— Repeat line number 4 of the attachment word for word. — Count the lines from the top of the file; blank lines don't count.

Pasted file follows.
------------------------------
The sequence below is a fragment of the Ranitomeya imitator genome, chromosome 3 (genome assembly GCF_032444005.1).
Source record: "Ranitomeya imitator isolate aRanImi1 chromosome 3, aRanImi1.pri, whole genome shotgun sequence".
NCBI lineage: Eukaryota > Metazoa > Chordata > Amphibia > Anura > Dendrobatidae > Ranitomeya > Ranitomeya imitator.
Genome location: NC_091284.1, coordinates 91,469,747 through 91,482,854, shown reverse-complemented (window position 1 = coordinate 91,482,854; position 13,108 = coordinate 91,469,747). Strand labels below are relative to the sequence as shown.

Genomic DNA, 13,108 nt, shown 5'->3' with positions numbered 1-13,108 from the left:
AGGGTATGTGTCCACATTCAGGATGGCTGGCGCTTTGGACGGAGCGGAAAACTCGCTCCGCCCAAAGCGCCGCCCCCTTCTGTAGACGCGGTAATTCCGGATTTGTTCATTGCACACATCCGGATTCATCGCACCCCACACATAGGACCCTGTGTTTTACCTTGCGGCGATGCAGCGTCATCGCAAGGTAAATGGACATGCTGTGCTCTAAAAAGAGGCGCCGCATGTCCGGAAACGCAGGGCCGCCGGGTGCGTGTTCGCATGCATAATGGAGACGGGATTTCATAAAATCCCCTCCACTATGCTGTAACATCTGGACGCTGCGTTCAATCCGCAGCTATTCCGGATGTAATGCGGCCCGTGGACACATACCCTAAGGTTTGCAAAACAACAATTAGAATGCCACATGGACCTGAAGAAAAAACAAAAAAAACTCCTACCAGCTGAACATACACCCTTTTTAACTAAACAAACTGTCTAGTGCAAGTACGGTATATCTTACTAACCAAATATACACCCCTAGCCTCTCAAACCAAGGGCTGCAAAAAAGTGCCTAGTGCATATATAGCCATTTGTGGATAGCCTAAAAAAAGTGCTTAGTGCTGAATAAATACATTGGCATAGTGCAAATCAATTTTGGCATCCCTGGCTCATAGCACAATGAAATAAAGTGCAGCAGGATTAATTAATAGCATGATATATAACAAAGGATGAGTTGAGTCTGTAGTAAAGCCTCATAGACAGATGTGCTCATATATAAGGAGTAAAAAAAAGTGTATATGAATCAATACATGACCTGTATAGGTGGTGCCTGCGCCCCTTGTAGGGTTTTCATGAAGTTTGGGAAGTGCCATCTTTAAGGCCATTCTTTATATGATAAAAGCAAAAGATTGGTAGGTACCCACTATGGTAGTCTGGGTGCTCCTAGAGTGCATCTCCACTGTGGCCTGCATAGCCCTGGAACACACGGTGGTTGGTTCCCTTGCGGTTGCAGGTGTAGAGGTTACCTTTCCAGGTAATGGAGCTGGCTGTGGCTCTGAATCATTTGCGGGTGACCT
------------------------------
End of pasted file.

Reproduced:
Genome location: NC_091284.1, coordinates 91,469,747 through 91,482,854, shown reverse-complemented (window position 1 = coordinate 91,482,854; position 13,108 = coordinate 91,469,747). Strand labels below are relative to the sequence as shown.